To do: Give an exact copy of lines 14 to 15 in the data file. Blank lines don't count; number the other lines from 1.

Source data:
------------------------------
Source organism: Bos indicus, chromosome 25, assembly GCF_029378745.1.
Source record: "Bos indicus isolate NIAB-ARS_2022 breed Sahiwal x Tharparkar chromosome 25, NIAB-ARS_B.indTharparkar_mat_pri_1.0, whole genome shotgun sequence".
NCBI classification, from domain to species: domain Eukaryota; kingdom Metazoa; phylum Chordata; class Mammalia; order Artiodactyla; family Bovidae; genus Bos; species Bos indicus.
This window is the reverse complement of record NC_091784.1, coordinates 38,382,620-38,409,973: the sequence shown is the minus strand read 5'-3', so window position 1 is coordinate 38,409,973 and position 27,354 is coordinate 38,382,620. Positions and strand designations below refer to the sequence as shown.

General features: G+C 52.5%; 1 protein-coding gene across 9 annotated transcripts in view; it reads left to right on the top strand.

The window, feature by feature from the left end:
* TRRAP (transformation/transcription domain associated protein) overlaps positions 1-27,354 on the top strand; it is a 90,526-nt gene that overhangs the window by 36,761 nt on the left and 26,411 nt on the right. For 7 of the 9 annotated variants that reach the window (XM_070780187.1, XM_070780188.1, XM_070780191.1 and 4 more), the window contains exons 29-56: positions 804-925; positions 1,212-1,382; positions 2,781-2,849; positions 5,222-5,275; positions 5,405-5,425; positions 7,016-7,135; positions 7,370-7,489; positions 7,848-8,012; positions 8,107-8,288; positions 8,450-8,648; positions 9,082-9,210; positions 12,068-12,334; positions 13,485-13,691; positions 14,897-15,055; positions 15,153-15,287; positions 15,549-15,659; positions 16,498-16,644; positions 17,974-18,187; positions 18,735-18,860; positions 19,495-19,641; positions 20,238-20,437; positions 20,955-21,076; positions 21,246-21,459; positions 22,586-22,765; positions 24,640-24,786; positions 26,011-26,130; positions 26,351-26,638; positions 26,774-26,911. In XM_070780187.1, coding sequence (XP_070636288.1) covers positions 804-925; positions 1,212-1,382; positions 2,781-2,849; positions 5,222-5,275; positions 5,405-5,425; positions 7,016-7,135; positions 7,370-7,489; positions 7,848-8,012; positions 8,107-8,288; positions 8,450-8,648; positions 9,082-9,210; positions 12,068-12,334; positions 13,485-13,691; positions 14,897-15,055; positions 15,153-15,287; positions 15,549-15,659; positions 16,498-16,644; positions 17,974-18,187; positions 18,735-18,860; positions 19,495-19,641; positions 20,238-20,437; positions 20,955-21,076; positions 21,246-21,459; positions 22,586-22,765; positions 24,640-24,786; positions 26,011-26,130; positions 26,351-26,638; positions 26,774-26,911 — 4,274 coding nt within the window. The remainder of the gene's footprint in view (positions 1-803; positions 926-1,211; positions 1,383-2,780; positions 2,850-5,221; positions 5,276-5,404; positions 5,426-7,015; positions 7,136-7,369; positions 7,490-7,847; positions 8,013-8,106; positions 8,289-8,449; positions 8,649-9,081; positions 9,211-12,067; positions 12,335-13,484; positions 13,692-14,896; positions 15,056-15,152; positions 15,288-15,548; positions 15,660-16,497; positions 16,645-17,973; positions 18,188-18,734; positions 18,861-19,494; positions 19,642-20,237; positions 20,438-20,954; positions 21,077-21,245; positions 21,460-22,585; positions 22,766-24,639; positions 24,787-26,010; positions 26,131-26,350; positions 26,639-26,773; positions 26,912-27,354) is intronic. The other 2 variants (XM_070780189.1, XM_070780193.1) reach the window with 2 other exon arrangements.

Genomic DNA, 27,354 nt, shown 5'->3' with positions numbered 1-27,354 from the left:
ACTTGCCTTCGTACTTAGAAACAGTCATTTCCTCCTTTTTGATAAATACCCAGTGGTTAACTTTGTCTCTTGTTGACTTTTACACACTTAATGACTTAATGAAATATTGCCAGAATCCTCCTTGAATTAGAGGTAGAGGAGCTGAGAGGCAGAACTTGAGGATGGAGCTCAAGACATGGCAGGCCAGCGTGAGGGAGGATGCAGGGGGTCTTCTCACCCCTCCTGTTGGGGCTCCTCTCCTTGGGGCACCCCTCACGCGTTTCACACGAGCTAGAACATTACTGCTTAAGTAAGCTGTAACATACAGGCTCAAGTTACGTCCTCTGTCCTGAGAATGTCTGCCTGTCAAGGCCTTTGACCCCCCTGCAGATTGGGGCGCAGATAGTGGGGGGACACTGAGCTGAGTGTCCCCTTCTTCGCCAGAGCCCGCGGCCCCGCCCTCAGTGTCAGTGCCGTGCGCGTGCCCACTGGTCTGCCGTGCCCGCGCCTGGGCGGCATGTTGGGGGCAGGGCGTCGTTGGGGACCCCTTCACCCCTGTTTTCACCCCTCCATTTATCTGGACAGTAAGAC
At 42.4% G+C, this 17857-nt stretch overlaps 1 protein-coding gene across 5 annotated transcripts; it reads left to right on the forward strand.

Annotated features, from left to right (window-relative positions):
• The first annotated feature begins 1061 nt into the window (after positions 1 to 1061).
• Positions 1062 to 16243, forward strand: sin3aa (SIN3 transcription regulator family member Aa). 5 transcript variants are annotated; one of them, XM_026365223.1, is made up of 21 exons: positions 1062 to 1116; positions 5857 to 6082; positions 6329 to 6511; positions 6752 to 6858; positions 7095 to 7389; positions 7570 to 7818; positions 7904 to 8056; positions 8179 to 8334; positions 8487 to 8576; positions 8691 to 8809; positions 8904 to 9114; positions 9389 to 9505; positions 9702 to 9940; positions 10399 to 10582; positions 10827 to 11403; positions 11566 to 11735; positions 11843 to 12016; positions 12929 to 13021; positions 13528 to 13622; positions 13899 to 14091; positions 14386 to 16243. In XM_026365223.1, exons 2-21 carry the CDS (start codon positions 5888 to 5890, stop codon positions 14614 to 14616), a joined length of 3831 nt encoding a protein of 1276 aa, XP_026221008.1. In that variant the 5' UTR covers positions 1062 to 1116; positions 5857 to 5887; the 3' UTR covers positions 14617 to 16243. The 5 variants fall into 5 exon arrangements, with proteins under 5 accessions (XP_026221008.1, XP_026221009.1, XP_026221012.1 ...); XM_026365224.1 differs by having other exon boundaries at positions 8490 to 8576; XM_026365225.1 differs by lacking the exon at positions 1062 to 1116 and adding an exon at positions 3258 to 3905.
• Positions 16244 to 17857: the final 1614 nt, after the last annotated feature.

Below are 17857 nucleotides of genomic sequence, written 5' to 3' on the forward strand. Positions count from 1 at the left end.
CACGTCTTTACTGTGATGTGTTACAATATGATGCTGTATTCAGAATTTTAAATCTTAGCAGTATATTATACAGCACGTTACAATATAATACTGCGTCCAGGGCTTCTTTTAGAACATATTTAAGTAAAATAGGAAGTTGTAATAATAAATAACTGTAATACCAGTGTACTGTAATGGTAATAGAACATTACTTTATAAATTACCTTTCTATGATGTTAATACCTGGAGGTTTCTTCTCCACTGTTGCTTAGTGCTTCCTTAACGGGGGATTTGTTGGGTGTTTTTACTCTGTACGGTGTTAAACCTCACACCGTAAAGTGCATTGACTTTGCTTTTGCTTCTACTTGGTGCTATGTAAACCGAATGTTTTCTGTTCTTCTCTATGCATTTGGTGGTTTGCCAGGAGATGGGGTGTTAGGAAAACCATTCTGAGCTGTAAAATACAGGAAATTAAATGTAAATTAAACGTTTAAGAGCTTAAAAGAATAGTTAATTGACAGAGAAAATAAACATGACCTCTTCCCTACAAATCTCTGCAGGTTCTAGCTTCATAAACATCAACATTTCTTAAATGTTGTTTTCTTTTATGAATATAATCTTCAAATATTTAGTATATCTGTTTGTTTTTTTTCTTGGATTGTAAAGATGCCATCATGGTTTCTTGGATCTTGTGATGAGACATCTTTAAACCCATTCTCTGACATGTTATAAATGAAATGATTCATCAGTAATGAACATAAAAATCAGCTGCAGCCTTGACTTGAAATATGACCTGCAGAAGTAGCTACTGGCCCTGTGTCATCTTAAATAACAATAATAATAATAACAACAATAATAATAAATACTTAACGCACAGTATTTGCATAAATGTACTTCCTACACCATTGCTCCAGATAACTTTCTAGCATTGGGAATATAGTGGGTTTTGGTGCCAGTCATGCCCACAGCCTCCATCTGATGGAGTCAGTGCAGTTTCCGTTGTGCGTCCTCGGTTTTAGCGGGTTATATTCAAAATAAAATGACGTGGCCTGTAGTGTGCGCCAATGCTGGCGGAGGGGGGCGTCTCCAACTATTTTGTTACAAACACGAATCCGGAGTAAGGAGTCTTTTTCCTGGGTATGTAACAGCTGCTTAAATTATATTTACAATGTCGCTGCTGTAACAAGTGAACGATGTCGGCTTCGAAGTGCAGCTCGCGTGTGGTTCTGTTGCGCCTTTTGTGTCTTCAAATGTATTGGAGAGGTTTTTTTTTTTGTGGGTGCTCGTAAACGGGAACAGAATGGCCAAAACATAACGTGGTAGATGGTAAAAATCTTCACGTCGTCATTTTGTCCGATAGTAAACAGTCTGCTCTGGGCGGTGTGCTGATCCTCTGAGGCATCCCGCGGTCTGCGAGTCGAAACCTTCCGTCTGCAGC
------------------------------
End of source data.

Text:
• Positions 16244 to 17857: the final 1614 nt, after the last annotated feature.

Below are 17857 nucleotides of genomic sequence, written 5' to 3' on the forward strand. Positions count from 1 at the left end.